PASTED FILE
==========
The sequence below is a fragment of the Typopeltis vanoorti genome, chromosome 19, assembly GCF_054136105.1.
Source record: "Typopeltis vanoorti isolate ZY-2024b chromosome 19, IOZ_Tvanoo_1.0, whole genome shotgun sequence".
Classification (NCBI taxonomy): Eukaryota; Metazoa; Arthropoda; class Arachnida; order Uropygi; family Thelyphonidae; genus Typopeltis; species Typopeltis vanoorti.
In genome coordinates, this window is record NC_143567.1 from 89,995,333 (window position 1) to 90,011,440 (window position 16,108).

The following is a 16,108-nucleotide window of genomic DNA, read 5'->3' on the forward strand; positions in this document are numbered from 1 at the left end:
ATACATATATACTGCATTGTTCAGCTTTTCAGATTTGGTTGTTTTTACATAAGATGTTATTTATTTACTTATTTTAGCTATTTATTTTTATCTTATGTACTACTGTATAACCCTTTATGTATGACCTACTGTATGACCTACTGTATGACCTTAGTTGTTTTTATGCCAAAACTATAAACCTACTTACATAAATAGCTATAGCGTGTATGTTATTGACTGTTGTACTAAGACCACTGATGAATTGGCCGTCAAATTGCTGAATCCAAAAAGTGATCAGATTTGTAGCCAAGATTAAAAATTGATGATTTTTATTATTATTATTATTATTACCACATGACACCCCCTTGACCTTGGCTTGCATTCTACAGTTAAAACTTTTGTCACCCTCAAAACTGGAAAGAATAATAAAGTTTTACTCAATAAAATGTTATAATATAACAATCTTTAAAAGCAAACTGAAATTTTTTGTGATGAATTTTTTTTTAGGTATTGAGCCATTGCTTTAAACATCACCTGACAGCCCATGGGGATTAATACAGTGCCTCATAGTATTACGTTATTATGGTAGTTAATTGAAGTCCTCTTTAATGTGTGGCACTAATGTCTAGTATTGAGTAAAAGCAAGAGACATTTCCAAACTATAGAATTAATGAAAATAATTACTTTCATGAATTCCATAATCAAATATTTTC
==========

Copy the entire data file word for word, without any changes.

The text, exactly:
The sequence below is a fragment of the Typopeltis vanoorti genome, chromosome 19, assembly GCF_054136105.1.
Source record: "Typopeltis vanoorti isolate ZY-2024b chromosome 19, IOZ_Tvanoo_1.0, whole genome shotgun sequence".
Classification (NCBI taxonomy): Eukaryota; Metazoa; Arthropoda; class Arachnida; order Uropygi; family Thelyphonidae; genus Typopeltis; species Typopeltis vanoorti.
In genome coordinates, this window is record NC_143567.1 from 89,995,333 (window position 1) to 90,011,440 (window position 16,108).

The following is a 16,108-nucleotide window of genomic DNA, read 5'->3' on the forward strand; positions in this document are numbered from 1 at the left end:
ATACATATATACTGCATTGTTCAGCTTTTCAGATTTGGTTGTTTTTACATAAGATGTTATTTATTTACTTATTTTAGCTATTTATTTTTATCTTATGTACTACTGTATAACCCTTTATGTATGACCTACTGTATGACCTACTGTATGACCTTAGTTGTTTTTATGCCAAAACTATAAACCTACTTACATAAATAGCTATAGCGTGTATGTTATTGACTGTTGTACTAAGACCACTGATGAATTGGCCGTCAAATTGCTGAATCCAAAAAGTGATCAGATTTGTAGCCAAGATTAAAAATTGATGATTTTTATTATTATTATTATTATTACCACATGACACCCCCTTGACCTTGGCTTGCATTCTACAGTTAAAACTTTTGTCACCCTCAAAACTGGAAAGAATAATAAAGTTTTACTCAATAAAATGTTATAATATAACAATCTTTAAAAGCAAACTGAAATTTTTTGTGATGAATTTTTTTTTAGGTATTGAGCCATTGCTTTAAACATCACCTGACAGCCCATGGGGATTAATACAGTGCCTCATAGTATTACGTTATTATGGTAGTTAATTGAAGTCCTCTTTAATGTGTGGCACTAATGTCTAGTATTGAGTAAAAGCAAGAGACATTTCCAAACTATAGAATTAATGAAAATAATTACTTTCATGAATTCCATAATCAAATATTTTC